A Hamburger Today
Steakcraft: Smith and Wollensky's Dry Aged Short Loin Steaks
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While Smith and Wollensky's most popular dry aged steak remains the restaurant's signature item—the 32 oz. rib steak—the steaks they fabricate from the short loin are not far behind in sales. Smith and Wollensky dry ages short loin primals of USDA Prime corn-fed beef for 28 days, then breaks them down into single serving bone-in and boneless strip loin steaks and porterhouse steaks for two.
The preparation is classic steakhouse: the beef is tempered, salted only moments before being seared in an 800° Southbend broiler. The steaks are allowed to rest after cooking; the strip steaks (20 oz. bone-in or 16 oz. boneless, ) are served whole, while the 40 oz. porterhouse for two is served sliced. All the steaks are anointed with a generous ladling of clarified butter (which the kitchen affectionately calls love sauce).
The essential character of the beef is constant throughout the steaks as the one would expect, yet there are subtle differences. The porterhouse, which contains a portion of the tenderloin as well as the strip loin, has the most range of texture and flavor. The tenderloin is lean and supple and mild in flavor. Yet at the edges near where the crust has been cut away, the meat has the pungent flavor of blue cheese, thanks to the dry aging. The strip loin has a bolder, steely flavor: meaty, not as tender, but with more bite.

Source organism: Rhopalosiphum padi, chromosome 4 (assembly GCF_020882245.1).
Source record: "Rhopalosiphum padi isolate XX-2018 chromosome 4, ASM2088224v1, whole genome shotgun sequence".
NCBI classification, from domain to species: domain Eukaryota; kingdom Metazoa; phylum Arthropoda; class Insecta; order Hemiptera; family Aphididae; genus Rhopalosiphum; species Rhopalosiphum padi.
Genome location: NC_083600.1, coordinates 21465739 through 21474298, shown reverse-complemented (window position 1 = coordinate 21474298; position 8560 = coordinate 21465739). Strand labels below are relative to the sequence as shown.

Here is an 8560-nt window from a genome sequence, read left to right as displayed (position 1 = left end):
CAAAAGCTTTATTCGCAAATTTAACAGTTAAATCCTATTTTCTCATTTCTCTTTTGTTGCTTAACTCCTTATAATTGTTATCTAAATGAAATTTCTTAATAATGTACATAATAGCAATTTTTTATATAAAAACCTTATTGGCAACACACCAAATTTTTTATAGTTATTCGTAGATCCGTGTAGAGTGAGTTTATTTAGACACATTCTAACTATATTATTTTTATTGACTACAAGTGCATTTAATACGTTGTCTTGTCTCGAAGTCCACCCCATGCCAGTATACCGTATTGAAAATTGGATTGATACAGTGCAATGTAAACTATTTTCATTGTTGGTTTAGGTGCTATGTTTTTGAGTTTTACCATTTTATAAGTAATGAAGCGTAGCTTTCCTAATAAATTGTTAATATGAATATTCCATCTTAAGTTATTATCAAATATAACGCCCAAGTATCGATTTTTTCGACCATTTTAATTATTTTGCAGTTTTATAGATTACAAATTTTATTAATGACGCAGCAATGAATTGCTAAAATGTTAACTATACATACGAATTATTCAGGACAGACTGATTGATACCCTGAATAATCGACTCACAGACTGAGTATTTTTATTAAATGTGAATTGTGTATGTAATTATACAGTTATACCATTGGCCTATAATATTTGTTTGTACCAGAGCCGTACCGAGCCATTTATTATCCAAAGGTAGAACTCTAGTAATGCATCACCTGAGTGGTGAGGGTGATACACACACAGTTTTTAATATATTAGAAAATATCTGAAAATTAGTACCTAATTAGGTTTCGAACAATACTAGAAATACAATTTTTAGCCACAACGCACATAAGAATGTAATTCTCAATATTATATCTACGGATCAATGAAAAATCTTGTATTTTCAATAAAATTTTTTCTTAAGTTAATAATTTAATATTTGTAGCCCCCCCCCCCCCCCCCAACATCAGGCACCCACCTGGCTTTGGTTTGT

In terms of differences between the bone-in and boneless strip loins, it really comes down to whether you value the taste of dry aging: those tangy, blue cheese flavors that develop with time. The bone-in strip, by virtue of the bone being exposed directly to the air in the dry aging room, has far more "funk" than the boneless version, which has been whittled down significantly. Whichever you choose, Chef Victor Chavez recommends sides of creamed spinach and hash brown potatoes as the perfect accompaniment to your choice of steak.